MOSCOW -- Natalya Poklonskaya, one of Crimea's deputies in Russia's State Duma, has claimed that a bust of Tsar Nicholas II located in the annexed peninsula wept tears on the centennial of his abdication of power.
And the Internet is laughing.
Poklonskaya made the claim on March 3 on Tsargrad TV, a channel financed by Konstantin Malofeyev, a wealthy Russian Orthodox believer and noted nationalist. She said she had been informed of the "miracle" by colleagues in Crimea, where she served as prosecutor under the Moscow-imposed government after the Ukrainian peninsula was annexed by Russia in 2014.
She noted the significance of the timing, with Russia marking 100 years since the tsar abdicated power following the February Revolution. The monarch was executed along with his entire family in 1918 by the Bolsheviks, who by then had seized power with their own coup.
"It's a miracle that no scientists, no one can explain," she said. "And this is the 100th anniversary! The statesman is helping us -- after they all died so that we could make Russia prosperous and great."
Poklonskaya, currently a deputy in the Russian State Duma, leaped to prominence during the Kremlin's seizure of her native Crimea and has carved out a reputation as an outspoken monarchist. She has repeatedly venerated Nicholas II in public and recently sought the ban of a feature film due for release in autumn that depicts the young prince's love affair with a beautiful, teenage ballerina before he ascended to the throne.
Nicholas II, his wife, and children were canonized after the collapse of the Soviet Union by the Russian Orthodox Church in 2000.
Although some pro-Kremlin, albeit bemused, observers offered support following Poklonskaya's comment, the Russian Orthodox Church refused to be drawn into the story. Spokesman Vakhtang Kipshidze simply told Govorit Moskva radio: "You can say that we declined to comment."
But online the mood was more playful. A volley of social-network users suddenly reported seeing holy tears rolling down the cheeks of Lenin statues, a Stalin bust, and even the nose of Marshall Zhukov's mounted horse near Red Square. One claimed smoke had emanated from a picture of Bob Marley.
Another Facebook user posted a picture of a Stalin bust crying tears of blood:
Meanwhile a Twitter user claimed that his Lenin bust was weeping.
"Wow! My little bust of Lenin has wept holy tears, comrades! I touched it and now my back has stopped hurting…. I'm in shock…."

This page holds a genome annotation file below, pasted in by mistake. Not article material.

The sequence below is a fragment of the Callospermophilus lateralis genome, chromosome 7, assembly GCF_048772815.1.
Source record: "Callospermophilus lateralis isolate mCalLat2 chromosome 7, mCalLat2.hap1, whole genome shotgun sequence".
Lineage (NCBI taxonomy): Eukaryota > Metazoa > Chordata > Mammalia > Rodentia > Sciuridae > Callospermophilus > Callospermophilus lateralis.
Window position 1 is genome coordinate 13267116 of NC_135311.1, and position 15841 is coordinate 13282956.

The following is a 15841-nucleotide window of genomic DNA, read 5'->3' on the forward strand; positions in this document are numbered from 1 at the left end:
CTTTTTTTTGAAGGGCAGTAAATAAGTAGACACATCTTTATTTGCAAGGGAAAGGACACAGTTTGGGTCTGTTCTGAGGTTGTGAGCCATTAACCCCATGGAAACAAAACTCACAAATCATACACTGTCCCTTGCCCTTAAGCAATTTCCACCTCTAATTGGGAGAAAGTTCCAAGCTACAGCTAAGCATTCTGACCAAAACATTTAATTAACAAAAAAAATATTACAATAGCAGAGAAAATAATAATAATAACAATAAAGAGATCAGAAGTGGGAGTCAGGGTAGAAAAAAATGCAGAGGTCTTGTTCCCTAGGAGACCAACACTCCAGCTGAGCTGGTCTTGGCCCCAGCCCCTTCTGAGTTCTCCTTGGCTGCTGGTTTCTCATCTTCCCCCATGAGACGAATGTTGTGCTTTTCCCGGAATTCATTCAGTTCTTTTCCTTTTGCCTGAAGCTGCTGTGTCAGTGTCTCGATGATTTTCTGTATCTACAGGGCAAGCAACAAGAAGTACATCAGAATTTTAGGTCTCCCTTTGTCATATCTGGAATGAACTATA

"Closing the topic. The 'Crocodile' magazine, circa 1970," wrote yet another Facebook user, posting a cartoon with the caption: "-- Lord, not all at once!"
The bust of Nicholas II is located on the territory of a chapel dedicated to the tsar and his family and was opened by Poklonskaya in October 2016. The independent, investigative newspaper Novaya Gazeta went to the scene of the purported miracle on March 4, interviewing a man called Aleksei who oversees the chapel, and who gave a confused account.
Aleksei said the incident happened on March 3 and that it had been first noticed by Poklonskaya herself. He grew tense when asked by the newspaper's correspondent how she had been able to notice it first, considering she was in Moscow at the time.
Aleksei answered simply: "Natalya Vladimirovna felt it. You didn't. Not everyone is ready to feel divine grace."
'Naive, Simple Belief'
Sergei Markov, a former United Russia lawmaker and pro-Kremlin commentator, came to Poklonskaya's defense, asserting that she was actually being mocked online for supporting the Crimea annexation -- and not actually for her claim about the holy tears, which he admitted he found unconvincing.
"She is being baited not for her words today, but for her past actions -- that is to say, the Crimea affair. I don't believe in the weeping bust of the emperor, for this is pointless. But she believes. And her belief in this is naive, simple, but also holy, direct, almost childish."
Others entertained theories of why Poklonskaya had made a comment that was so likely to draw ire and ridicule.
Some on Twitter suggested that Poklonskaya had been wheeled out to distract attention from opposition leader Aleksei Navalny's recently published investigation in which he claimed Prime Minister Dmitry Medvedev is tied to huge wealth and property.
As one Twitter user put it:
"--The investigation about Dimon [Medvedev's nickname] is out, ******. What shall we do?
-- Bring out Poklonskaya,"